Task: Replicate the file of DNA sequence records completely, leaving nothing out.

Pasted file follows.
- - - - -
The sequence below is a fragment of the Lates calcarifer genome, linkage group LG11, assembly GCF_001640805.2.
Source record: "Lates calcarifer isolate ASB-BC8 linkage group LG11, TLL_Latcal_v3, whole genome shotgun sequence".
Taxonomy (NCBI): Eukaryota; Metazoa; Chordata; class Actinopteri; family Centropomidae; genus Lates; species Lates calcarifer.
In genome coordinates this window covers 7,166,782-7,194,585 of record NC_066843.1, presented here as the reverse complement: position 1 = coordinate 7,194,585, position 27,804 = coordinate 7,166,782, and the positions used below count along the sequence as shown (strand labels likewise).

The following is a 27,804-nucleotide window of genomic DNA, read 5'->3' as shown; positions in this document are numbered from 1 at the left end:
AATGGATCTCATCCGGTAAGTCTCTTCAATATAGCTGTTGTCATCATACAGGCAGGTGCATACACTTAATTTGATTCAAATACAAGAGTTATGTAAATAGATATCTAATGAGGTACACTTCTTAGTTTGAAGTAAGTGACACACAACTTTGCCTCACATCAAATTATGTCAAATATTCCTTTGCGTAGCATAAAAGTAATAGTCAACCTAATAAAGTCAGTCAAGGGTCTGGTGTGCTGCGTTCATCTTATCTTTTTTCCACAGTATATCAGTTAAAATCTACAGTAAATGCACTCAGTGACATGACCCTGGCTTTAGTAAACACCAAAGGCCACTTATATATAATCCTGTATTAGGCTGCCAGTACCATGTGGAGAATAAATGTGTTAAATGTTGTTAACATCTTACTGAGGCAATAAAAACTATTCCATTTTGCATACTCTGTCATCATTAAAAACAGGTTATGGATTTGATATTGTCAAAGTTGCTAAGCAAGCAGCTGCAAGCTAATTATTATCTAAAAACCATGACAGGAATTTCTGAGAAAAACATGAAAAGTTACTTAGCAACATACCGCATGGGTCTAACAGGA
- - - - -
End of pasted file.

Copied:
The sequence below is a fragment of the Lates calcarifer genome, linkage group LG11, assembly GCF_001640805.2.
Source record: "Lates calcarifer isolate ASB-BC8 linkage group LG11, TLL_Latcal_v3, whole genome shotgun sequence".
Taxonomy (NCBI): Eukaryota; Metazoa; Chordata; class Actinopteri; family Centropomidae; genus Lates; species Lates calcarifer.
In genome coordinates this window covers 7,166,782-7,194,585 of record NC_066843.1, presented here as the reverse complement: position 1 = coordinate 7,194,585, position 27,804 = coordinate 7,166,782, and the positions used below count along the sequence as shown (strand labels likewise).

The following is a 27,804-nucleotide window of genomic DNA, read 5'->3' as shown; positions in this document are numbered from 1 at the left end:
AATGGATCTCATCCGGTAAGTCTCTTCAATATAGCTGTTGTCATCATACAGGCAGGTGCATACACTTAATTTGATTCAAATACAAGAGTTATGTAAATAGATATCTAATGAGGTACACTTCTTAGTTTGAAGTAAGTGACACACAACTTTGCCTCACATCAAATTATGTCAAATATTCCTTTGCGTAGCATAAAAGTAATAGTCAACCTAATAAAGTCAGTCAAGGGTCTGGTGTGCTGCGTTCATCTTATCTTTTTTCCACAGTATATCAGTTAAAATCTACAGTAAATGCACTCAGTGACATGACCCTGGCTTTAGTAAACACCAAAGGCCACTTATATATAATCCTGTATTAGGCTGCCAGTACCATGTGGAGAATAAATGTGTTAAATGTTGTTAACATCTTACTGAGGCAATAAAAACTATTCCATTTTGCATACTCTGTCATCATTAAAAACAGGTTATGGATTTGATATTGTCAAAGTTGCTAAGCAAGCAGCTGCAAGCTAATTATTATCTAAAAACCATGACAGGAATTTCTGAGAAAAACATGAAAAGTTACTTAGCAACATACCGCATGGGTCTAACAGGA